Strategic View of Where the Army is: Homeland Defense and Issues of Civil-Military Relations [open pdf - 474KB]
There is a proper understanding within the U.S. Army that the military must minimize its involvement in domestic affairs. Yet, the armed forces have been called on more and more to provide direct aid and support in domestic crises that range from Hurricane Andrew to the terrorist bombing of the Oklahoma City Federal Building. Quick, efficient, and effective responses in these and other cases have generated calls for the armed forces to take the lead in confronting the complex issues of contemporary homeland defense because the military knows how to plan for and conduct crises operations, and the federal armed forces are not hamstrung by "artificial" legal constraints, boundaries, or jurisdictions. Because of contradictions among the missions that the Army is now expected to perform and because of the mismatch of resources provided to perform those diverse missions, the Army is in a quandary. The bottom line is that the Army is torn between "fighting the big wars" and preparing for and executing "operations other than war." The hesitancy of the U.S. Army to accept wholeheartedly the missions it is currently being given is thus cause for concern regarding its professionalism. Professionalism, in general, is in decline within western democracies. Professionalism is a result of at least two factors. First, it depends on the effectiveness with which the institution performs its functions. And, second, it depends on the relationship of the profession to society it serves. Therefore the Army must do everything possible to do its job right and well. It is necessary to define clearly and consistently the Army's institutional purpose and the jurisdiction of its professional work. This chapter will proceed to place these problems into the strategic context of military professionalism -- a topic little studied in the military now and even less understood outside the profession. We will analyze two issues within the profession now impeding healthy institutional adaptation to the new era -- the officer corps' intellectual muddle over the purpose of the Army, and their ethical muddle over the role of self-sacrifice in the profession's ethos. We believe these two unresolved contradictions have contributed in very significant ways to the Army's inability thus far to deal effectively with vexing issues such as domestic defense at home and force protection abroad.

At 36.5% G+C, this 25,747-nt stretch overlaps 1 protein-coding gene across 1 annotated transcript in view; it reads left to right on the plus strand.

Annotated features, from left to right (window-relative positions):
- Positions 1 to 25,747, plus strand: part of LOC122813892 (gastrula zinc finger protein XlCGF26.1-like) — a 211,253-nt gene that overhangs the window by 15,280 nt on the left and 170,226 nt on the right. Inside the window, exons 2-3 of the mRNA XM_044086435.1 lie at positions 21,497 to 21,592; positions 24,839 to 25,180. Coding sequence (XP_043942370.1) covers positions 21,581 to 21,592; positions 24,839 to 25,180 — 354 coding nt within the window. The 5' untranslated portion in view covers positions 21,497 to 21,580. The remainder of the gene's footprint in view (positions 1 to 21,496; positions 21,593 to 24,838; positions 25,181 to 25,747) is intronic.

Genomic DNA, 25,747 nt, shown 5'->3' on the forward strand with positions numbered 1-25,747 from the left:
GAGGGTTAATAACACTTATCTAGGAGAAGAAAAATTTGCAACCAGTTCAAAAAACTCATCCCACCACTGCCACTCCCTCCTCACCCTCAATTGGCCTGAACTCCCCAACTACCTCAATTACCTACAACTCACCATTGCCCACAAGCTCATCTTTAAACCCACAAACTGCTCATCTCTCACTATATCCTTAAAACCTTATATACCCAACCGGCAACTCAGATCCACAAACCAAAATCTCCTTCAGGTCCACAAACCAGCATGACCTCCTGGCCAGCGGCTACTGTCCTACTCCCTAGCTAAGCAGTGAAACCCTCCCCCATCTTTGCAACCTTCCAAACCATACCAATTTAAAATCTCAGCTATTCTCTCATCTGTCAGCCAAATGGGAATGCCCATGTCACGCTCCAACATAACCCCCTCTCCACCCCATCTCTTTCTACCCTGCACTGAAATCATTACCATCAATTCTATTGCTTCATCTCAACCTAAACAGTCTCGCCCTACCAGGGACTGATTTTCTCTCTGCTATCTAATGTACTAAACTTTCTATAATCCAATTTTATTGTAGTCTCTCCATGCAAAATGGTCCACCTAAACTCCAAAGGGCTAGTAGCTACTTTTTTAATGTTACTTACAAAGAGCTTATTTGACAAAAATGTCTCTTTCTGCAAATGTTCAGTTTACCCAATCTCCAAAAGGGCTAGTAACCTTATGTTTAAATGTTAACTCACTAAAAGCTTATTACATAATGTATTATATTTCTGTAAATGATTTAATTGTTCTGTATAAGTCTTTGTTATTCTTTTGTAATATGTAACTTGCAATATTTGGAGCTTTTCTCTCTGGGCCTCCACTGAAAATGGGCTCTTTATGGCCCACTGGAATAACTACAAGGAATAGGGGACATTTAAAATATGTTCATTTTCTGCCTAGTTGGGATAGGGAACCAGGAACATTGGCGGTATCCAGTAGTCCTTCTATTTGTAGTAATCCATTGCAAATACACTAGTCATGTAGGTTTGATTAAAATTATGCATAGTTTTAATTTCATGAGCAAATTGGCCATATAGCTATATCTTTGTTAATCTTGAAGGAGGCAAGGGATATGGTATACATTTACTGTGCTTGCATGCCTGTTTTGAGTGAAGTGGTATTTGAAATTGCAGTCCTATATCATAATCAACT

Papers from the Conference on Homeland Protection, October 2000, p.229-259